Audit Firm Rotation: What Is Auditing?

1447 Words null Page
What is auditing? “Auditing is a systematic process of obtaining and evaluating the evidence regarding assertions." "Auditing is about economic actions and events to ascertain the degree of correspondence between those assertions and established criteria and communicating the results to interested users” (Messier, William, Steven Glover, and Douglas Prawitt). According to federal laws, public companies are required and responsible for the preparation of financial statements that are accurate and meet the standards of the accepted accounting principles. Once financial statements were processed over to a public accountant, they start the auditing process. The management’s responsibility is to review the creditors, stockholders and the accuracy …show more content…
Lately, the General accountancy office has been concerned about the long-term relationship with clients who are affected by the independence of their accounting firm’s financial statements. Studies conducted by General Accounting Office found that most public accounting firms and publicly traded companies say that the costs of an audit rotation are likely to exceed. Although an audit rotation may not be the best way to strengthen independence or quality of auditing because of the additional financial costs and losing previous records. Another effect mandatory rotation can cause it the audit assignment staffing. “The General Accounting Office researched that in response to their survey questions it stated that about fifty-nine percent of firms indicated that they would likely move their most knowledgeable and experienced audit staff to other work to enhance the firm’s ability to attract or retain other clients. Thirteen percent said it was unlikely to change staff” (The United States. General Accounting …show more content…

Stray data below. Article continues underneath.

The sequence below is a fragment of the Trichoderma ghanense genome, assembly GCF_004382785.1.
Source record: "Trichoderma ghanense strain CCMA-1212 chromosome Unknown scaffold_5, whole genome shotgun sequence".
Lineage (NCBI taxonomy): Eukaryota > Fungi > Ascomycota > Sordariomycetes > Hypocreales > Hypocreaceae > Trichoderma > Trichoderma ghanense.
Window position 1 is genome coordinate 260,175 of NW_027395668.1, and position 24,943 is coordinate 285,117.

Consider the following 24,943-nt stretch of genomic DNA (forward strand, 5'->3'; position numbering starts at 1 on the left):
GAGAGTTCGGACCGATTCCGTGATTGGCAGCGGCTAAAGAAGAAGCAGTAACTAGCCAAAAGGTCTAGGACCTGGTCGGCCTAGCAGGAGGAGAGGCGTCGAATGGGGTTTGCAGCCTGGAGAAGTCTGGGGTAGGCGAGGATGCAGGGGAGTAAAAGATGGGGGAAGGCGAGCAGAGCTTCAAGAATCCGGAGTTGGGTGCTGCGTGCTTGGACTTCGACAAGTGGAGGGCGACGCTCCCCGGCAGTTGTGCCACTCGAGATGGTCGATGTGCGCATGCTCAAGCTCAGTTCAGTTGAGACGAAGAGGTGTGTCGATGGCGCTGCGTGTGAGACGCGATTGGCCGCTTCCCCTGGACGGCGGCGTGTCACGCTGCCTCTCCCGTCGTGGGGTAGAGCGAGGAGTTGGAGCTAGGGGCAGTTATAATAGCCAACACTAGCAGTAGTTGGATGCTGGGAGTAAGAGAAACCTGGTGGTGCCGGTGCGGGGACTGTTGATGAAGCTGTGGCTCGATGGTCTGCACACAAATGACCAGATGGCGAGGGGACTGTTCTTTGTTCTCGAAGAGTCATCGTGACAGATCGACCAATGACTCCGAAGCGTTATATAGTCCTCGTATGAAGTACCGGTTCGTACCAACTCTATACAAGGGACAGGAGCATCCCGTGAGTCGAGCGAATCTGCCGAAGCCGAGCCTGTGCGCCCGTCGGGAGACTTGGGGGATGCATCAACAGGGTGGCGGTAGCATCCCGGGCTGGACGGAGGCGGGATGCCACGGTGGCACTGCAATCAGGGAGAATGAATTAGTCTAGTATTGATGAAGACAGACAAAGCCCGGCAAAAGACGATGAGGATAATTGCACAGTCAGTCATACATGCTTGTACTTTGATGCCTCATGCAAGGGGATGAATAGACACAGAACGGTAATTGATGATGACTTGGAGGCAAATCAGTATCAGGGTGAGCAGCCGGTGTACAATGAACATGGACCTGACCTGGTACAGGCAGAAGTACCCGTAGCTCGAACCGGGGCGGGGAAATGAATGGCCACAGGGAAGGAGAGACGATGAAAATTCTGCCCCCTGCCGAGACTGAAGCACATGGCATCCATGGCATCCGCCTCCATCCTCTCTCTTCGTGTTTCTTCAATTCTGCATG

This is because when they have worked and known the auditor for a good duration of time, it’s comforting to them knowing that they are familiar with the company and the financial records of previous years and present. Although the debate is whether it is good to retain the same auditor for a long time or to change auditors every seven to ten years sometimes after twenty-four year years. Now maybe changing the auditors after twenty-four years is best, but only because most auditors are more experienced than others and gain up to date knowledge that a regular may not know. A survey was conducted based on changing accounting firms is a concern with companies with at least twenty-two years of experience. They feel that the change can result in an increase of risk of an audit failure. In my point of view, I feel that companies should change their auditor, but after ten years an auditor should rotate. It’s important to keep up with new information and technology, and if the financial statements are involved, I wouldn’t want to risk the

Related Documents